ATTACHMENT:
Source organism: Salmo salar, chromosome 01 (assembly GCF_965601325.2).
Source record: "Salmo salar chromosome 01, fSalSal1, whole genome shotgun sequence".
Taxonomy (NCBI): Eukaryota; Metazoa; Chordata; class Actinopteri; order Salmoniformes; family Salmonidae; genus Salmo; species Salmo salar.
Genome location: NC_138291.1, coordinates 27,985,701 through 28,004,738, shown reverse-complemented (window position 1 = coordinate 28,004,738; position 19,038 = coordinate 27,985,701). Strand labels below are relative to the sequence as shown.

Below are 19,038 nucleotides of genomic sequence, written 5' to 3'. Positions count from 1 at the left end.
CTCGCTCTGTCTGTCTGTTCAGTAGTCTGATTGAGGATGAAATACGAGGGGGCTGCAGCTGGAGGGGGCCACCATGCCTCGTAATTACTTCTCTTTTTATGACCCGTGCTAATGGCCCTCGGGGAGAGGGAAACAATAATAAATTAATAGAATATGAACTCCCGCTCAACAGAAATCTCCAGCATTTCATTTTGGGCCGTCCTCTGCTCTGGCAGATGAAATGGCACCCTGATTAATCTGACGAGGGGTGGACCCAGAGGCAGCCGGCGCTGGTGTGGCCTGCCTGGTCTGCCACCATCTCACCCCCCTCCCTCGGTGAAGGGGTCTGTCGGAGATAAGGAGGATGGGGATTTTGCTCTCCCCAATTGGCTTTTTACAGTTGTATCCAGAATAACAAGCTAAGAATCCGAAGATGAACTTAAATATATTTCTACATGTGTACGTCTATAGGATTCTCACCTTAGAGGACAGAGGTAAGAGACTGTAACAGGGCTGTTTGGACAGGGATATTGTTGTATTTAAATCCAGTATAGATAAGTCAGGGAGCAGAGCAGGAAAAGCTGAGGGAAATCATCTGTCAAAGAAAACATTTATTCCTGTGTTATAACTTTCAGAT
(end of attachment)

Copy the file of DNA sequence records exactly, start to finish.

Source organism: Salmo salar, chromosome 01 (assembly GCF_965601325.2).
Source record: "Salmo salar chromosome 01, fSalSal1, whole genome shotgun sequence".
Taxonomy (NCBI): Eukaryota; Metazoa; Chordata; class Actinopteri; order Salmoniformes; family Salmonidae; genus Salmo; species Salmo salar.
Genome location: NC_138291.1, coordinates 27,985,701 through 28,004,738, shown reverse-complemented (window position 1 = coordinate 28,004,738; position 19,038 = coordinate 27,985,701). Strand labels below are relative to the sequence as shown.

Below are 19,038 nucleotides of genomic sequence, written 5' to 3'. Positions count from 1 at the left end.
CTCGCTCTGTCTGTCTGTTCAGTAGTCTGATTGAGGATGAAATACGAGGGGGCTGCAGCTGGAGGGGGCCACCATGCCTCGTAATTACTTCTCTTTTTATGACCCGTGCTAATGGCCCTCGGGGAGAGGGAAACAATAATAAATTAATAGAATATGAACTCCCGCTCAACAGAAATCTCCAGCATTTCATTTTGGGCCGTCCTCTGCTCTGGCAGATGAAATGGCACCCTGATTAATCTGACGAGGGGTGGACCCAGAGGCAGCCGGCGCTGGTGTGGCCTGCCTGGTCTGCCACCATCTCACCCCCCTCCCTCGGTGAAGGGGTCTGTCGGAGATAAGGAGGATGGGGATTTTGCTCTCCCCAATTGGCTTTTTACAGTTGTATCCAGAATAACAAGCTAAGAATCCGAAGATGAACTTAAATATATTTCTACATGTGTACGTCTATAGGATTCTCACCTTAGAGGACAGAGGTAAGAGACTGTAACAGGGCTGTTTGGACAGGGATATTGTTGTATTTAAATCCAGTATAGATAAGTCAGGGAGCAGAGCAGGAAAAGCTGAGGGAAATCATCTGTCAAAGAAAACATTTATTCCTGTGTTATAACTTTCAGAT